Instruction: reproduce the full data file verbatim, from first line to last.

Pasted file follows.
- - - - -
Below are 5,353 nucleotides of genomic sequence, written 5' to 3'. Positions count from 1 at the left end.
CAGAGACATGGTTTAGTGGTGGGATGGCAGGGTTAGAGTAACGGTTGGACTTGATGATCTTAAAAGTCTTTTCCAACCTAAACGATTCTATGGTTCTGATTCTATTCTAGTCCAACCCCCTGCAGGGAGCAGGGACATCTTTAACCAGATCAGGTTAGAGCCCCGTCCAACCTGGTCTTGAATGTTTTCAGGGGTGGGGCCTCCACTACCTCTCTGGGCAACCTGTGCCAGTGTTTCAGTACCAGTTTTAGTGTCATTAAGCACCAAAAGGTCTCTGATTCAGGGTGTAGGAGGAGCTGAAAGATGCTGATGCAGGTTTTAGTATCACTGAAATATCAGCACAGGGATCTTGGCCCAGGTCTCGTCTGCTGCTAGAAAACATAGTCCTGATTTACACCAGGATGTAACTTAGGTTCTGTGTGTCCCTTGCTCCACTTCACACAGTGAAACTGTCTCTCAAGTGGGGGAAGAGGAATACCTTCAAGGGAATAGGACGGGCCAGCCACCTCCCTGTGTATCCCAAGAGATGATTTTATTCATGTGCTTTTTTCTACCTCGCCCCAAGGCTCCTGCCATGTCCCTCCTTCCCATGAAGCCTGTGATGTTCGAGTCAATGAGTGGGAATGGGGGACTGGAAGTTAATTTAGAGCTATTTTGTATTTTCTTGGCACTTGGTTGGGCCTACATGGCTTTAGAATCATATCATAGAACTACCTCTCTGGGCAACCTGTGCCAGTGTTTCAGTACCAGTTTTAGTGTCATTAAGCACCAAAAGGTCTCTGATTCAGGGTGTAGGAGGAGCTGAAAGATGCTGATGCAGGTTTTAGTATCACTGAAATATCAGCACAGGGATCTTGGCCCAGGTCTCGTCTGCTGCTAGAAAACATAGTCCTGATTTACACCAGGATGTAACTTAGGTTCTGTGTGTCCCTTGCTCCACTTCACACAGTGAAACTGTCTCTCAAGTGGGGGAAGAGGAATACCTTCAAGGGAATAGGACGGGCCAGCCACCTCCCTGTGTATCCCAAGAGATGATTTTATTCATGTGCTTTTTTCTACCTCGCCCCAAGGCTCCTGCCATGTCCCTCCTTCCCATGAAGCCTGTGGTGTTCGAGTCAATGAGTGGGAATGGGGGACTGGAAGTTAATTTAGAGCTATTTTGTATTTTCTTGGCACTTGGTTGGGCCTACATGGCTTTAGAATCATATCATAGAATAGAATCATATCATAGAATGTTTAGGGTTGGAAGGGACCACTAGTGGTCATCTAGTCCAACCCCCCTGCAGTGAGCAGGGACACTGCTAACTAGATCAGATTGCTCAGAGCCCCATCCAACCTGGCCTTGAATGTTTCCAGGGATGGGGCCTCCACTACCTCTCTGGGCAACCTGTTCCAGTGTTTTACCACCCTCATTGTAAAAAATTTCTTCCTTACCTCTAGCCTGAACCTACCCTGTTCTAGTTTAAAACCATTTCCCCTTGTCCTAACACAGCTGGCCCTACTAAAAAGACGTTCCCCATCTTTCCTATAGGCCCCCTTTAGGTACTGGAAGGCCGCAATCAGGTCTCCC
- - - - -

Below are 5,353 nucleotides of genomic sequence, written 5' to 3'. Positions count from 1 at the left end.
CAGAGACATGGTTTAGTGGTGGGATGGCAGGGTTAGAGTAACGGTTGGACTTGATGATCTTAAAAGTCTTTTCCAACCTAAACGATTCTATGGTTCTGATTCTATTCTAGTCCAACCCCCTGCAGGGAGCAGGGACATCTTTAACCAGATCAGGTTAGAGCCCCGTCCAACCTGGTCTTGAATGTTTTCAGGGGTGGGGCCTCCACTACCTCTCTGGGCAACCTGTGCCAGTGTTTCAGTACCAGTTTTAGTGTCATTAAGCACCAAAAGGTCTCTGATTCAGGGTGTAGGAGGAGCTGAAAGATGCTGATGCAGGTTTTAGTATCACTGAAATATCAGCACAGGGATCTTGGCCCAGGTCTCGTCTGCTGCTAGAAAACATAGTCCTGATTTACACCAGGATGTAACTTAGGTTCTGTGTGTCCCTTGCTCCACTTCACACAGTGAAACTGTCTCTCAAGTGGGGGAAGAGGAATACCTTCAAGGGAATAGGACGGGCCAGCCACCTCCCTGTGTATCCCAAGAGATGATTTTATTCATGTGCTTTTTTCTACCTCGCCCCAAGGCTCCTGCCATGTCCCTCCTTCCCATGAAGCCTGTGATGTTCGAGTCAATGAGTGGGAATGGGGGACTGGAAGTTAATTTAGAGCTATTTTGTATTTTCTTGGCACTTGGTTGGGCCTACATGGCTTTAGAATCATATCATAGAACTACCTCTCTGGGCAACCTGTGCCAGTGTTTCAGTACCAGTTTTAGTGTCATTAAGCACCAAAAGGTCTCTGATTCAGGGTGTAGGAGGAGCTGAAAGATGCTGATGCAGGTTTTAGTATCACTGAAATATCAGCACAGGGATCTTGGCCCAGGTCTCGTCTGCTGCTAGAAAACATAGTCCTGATTTACACCAGGATGTAACTTAGGTTCTGTGTGTCCCTTGCTCCACTTCACACAGTGAAACTGTCTCTCAAGTGGGGGAAGAGGAATACCTTCAAGGGAATAGGACGGGCCAGCCACCTCCCTGTGTATCCCAAGAGATGATTTTATTCATGTGCTTTTTTCTACCTCGCCCCAAGGCTCCTGCCATGTCCCTCCTTCCCATGAAGCCTGTGGTGTTCGAGTCAATGAGTGGGAATGGGGGACTGGAAGTTAATTTAGAGCTATTTTGTATTTTCTTGGCACTTGGTTGGGCCTACATGGCTTTAGAATCATATCATAGAATAGAATCATATCATAGAATGTTTAGGGTTGGAAGGGACCACTAGTGGTCATCTAGTCCAACCCCCCTGCAGTGAGCAGGGACACTGCTAACTAGATCAGATTGCTCAGAGCCCCATCCAACCTGGCCTTGAATGTTTCCAGGGATGGGGCCTCCACTACCTCTCTGGGCAACCTGTTCCAGTGTTTTACCACCCTCATTGTAAAAAATTTCTTCCTTACCTCTAGCCTGAACCTACCCTGTTCTAGTTTAAAACCATTTCCCCTTGTCCTAACACAGCTGGCCCTACTAAAAAGACGTTCCCCATCTTTCCTATAGGCCCCCTTTAGGTACTGGAAGGCCGCAATCAGGTCTCCC